In a nutshell, there is a hole at the back of the lens that changes in size as you change the f/stop. As the number of the f/stop gets larger (from 5.6 to 8 for instance) the hole becomes smaller, and vice versa. Now, the larger the hole is (the smaller the f/stop number) the more light is let in to the film.

f/stop ~ 3.5
f/stop ~ 16

There is also something called "depth of field" which basically is how much of the image other than the point you are focusing on is also "in focus". The greater the depth of field (obtained with a higher f/stop number) the greater the portion of the photo is in focus. (Both in front and behind the area that you are foccusing on.)

f/stop Aperture or "Hole" Size Light In Stop Depth Of Field
f/5.6 less than f/4 less than f/4 1 Stop Down From f/4 greater than f/4
f/8 less than f/5.6 less than f/5.6 1 Stop Down From f/5.6 greater than f/5.6
f/11 less than f/8 less than f/8 1 Stop Down From f/8 greater than f/8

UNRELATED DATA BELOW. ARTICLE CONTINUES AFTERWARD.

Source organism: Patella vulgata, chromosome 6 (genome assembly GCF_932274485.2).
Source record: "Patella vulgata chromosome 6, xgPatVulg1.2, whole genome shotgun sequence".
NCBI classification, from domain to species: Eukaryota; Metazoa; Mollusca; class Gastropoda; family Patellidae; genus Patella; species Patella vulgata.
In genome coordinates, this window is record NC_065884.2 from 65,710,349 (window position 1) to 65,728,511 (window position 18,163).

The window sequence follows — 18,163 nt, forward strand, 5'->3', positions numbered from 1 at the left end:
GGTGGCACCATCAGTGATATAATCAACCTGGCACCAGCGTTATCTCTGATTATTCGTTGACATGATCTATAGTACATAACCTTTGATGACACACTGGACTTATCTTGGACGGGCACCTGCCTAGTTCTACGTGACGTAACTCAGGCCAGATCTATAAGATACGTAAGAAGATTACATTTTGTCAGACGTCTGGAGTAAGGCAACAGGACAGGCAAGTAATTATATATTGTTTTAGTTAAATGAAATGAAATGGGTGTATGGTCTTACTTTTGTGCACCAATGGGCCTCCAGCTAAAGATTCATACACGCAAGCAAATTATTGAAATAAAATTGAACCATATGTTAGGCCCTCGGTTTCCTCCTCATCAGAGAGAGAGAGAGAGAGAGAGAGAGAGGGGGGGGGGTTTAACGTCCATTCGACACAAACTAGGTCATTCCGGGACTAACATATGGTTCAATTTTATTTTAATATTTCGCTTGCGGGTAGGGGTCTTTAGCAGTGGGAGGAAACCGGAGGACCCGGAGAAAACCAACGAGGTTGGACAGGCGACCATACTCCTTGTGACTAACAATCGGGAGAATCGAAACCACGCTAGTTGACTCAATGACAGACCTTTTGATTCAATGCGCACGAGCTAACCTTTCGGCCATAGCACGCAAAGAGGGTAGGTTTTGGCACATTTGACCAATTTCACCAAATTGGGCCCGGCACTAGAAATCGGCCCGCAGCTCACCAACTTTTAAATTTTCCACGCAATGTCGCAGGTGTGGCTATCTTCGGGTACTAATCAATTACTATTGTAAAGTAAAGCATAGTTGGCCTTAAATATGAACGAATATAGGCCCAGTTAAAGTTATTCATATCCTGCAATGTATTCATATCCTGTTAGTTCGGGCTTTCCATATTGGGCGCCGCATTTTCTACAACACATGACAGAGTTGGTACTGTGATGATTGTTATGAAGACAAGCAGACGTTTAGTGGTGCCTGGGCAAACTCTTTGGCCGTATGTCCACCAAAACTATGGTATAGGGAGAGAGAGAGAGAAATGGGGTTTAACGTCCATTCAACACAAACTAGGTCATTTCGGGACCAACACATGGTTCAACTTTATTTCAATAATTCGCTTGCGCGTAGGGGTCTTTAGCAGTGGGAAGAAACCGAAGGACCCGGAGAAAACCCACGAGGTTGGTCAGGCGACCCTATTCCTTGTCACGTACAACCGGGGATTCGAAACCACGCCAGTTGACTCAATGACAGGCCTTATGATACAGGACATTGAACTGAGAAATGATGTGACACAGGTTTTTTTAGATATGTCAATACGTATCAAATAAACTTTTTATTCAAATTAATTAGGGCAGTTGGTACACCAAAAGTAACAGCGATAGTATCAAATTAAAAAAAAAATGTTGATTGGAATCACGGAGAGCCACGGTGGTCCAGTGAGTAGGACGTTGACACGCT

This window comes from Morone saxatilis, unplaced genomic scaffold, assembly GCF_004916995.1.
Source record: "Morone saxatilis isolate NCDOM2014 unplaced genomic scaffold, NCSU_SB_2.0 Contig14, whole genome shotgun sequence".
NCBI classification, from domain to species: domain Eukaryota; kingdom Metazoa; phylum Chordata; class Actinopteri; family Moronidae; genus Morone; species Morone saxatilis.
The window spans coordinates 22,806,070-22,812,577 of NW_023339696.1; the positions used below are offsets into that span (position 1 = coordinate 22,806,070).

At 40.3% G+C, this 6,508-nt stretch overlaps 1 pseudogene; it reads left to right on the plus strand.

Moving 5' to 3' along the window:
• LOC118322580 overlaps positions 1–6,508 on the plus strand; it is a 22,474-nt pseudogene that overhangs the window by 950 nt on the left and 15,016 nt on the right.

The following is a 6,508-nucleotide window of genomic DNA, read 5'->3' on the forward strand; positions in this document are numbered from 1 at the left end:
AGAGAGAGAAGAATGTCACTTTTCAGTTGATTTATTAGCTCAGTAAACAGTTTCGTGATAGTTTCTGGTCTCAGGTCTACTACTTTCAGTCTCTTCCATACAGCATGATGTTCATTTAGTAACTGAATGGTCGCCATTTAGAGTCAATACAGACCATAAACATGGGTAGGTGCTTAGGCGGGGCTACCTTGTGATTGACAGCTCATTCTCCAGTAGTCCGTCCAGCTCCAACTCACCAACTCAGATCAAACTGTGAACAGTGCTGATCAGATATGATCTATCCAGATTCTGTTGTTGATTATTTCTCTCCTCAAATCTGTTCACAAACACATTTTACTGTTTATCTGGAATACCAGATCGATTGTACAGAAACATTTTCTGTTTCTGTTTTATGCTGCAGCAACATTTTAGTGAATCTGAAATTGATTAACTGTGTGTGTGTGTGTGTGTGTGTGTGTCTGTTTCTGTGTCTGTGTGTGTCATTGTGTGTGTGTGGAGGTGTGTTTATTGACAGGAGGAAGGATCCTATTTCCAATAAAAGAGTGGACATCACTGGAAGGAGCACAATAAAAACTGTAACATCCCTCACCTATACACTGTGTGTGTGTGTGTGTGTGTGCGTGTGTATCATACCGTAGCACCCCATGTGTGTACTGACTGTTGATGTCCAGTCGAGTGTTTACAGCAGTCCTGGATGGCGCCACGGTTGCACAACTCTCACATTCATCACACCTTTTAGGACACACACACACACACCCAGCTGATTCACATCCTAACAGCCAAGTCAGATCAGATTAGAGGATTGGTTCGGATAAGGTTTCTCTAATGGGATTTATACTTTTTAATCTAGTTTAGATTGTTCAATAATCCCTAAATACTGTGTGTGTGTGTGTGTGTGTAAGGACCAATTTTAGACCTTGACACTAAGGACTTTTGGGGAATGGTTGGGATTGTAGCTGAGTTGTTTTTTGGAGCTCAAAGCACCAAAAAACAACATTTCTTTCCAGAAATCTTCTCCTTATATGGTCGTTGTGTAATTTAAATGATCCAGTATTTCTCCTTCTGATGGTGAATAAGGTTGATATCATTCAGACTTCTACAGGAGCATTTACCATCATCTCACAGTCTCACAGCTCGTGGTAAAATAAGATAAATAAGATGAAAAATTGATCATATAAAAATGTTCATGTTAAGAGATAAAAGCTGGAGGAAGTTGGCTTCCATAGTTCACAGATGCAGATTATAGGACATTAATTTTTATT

b.) Shutter Speed

Your camera will have a dial or some other mechanism to set your shutter speed. You will see numbers such as 1/30, 1/60, 1/90, 1/125 and so on. These are shutter speeds and are based on seconds. So 1/30 means 1/30 of a second. There is a "eyelid" over the camera hole described above that opens, remains open for the time set in the shutter speed, and then closes. Sort of like blinking your eye in reverse :). The longer the shutter remains open, the more light reaches the film. A thing to keep in mind is that faster shutter speeds are better for capturing action and also helps reduce camera blur, since there is less of a chance for you to move the camera while the shutter is open. So for shooting that shark that is cruising by you you are going to want a higher shutter speed if possible, while you can use a slower shutter speed for shooting the coral or starfish, since they move a bit slower than sharks. Except for nurse sharks of course. They usually just lie there. (Finally, a reference to something underwater :) )